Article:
The chirping of crickets denotes a conspicuous silence in movies, but if you ask the folks at Exo, the sound of crickets is actually more of a, “Ka-ching!” The startup, which makes protein bars using cricket flour, has raised $4 million in its Series A, bringing its cumulative funding figures to $5.6 million.
Whether you’re excited by the prospect of eating powdered insects or have had your gag reflex activated just reading this sentence, the fact remains that insects are a great source of nutrition. According to a report published by the Food and Agriculture Organization (FAO) of the United Nations , 2 billion people consume insects as part of their traditional diets. What makes insects so great is that they’re wholesome – some varieties are comparable to red meat and fish in terms of nutritive value – and also easy to rear, not as damaging to the environment as most of the other creatures we eat. So why not pack them into neat little protein bars, right?
That is just what founders Gabi Lewis and Greg Sewitz had in mind when they ordered 2,000 live crickets to their house on the Brown University campus. After some early prototypes (recipes) and trial runs, they moved operations to New York. There, they teamed up with Kyle Connaughton, who previously worked R&D at the famous Fat Duck Restaurant, to make their nutritious protein bar appealing to the palate. Once they were confident in their product, they turned to Kickstarter; Exo managed to raise $55,000 with the help of 1,000 backers, far exceeding their $20,000 goal.
Now, Exo sells five different kinds of classic bars: Banana Bread, Cocoa Nut, Peanut Butter & Jelly, Apple Cinnamon, and Blueberry Vanilla; and four savoury bars: Mediterranean, Mango Curry, Barbeque, and a Mango Curry and Barbeque combination. The bars are free of gluten, soy, grain, refined sugars, and dairy, so you don’t have to worry about them messing with too many diet plans. Each box comes with 12 bars and costs $36 for a one-time buy, or $32 with a subscription.
While packaged edible insects may seem like a rather esoteric niche, the area has been quickly growing in North America and Exo has some competition to deal with.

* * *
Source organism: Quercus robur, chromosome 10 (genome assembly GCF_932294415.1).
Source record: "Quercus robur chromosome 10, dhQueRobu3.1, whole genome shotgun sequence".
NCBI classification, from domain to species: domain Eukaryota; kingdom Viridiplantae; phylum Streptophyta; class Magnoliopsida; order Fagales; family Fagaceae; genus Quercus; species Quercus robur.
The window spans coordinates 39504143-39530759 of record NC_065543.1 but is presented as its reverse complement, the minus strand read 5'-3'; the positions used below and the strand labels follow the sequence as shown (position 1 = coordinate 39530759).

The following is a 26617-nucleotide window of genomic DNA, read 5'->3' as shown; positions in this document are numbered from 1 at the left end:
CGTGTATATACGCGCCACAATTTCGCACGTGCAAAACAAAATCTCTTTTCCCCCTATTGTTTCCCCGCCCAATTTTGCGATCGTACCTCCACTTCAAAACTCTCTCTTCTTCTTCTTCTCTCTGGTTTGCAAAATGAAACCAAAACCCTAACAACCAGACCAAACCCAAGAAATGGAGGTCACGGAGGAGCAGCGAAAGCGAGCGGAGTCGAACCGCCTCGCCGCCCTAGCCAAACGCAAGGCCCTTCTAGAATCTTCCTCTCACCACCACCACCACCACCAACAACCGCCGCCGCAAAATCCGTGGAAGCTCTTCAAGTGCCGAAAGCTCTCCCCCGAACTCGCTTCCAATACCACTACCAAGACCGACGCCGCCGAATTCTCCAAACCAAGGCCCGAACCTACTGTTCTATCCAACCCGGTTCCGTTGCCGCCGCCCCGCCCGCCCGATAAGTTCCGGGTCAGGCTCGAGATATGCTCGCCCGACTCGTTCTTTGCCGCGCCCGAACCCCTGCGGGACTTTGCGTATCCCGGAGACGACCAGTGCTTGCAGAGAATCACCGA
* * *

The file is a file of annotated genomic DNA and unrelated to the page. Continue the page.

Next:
Six Foods is another startup that uses crickets as a primary ingredient in its recipes; only, instead of bars, they make tortilla chips. These have three times as much protein and half as much fat as the average potato chip.
Sticking with the theme of crickets, Critter Bitters makes cocktail bitters out of toasted crickets. The startup successfully completed its Kickstarter campaign late last year (earning just over $25,000) and is now accepting pre-orders. You might want to check them out if the average cocktail hasn’t been making you buzz lately.
Chapul, which makes energy bars using crickets, managed to raise $50,000 from Mark Cuban on Shark Tank. The startup managed to triple online sales in its second year according to its e-commerce partner. Chapul now sells its products in 29 states in the USA and five countries.
The success that these startups have had is a strong signal that what you consider pesky little critters are quickly turning into food nutritionally and environmentally savvy. So the next time you’re hungry, consider getting your grub on. Literally.
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Maria Hinshaw says
I like the comparison of crickets to spinach and salmon. That is a great selling point!
Liz Allison says
Very good for the company! And for people’s health. Now, if I could just get over the fact that crickets are being ground to dust that might help.
Margaret Nichols says
I am having a hard time thinking about eating a cricket that was crushed into dust, however, the amount of waste that it saves is just so tempting. Very interesting.
Jannette Parsons says
I have been reading a lot about these bars and cricket flour in general. What a great way to get the protein you need and from something that costs less to keep. Love it!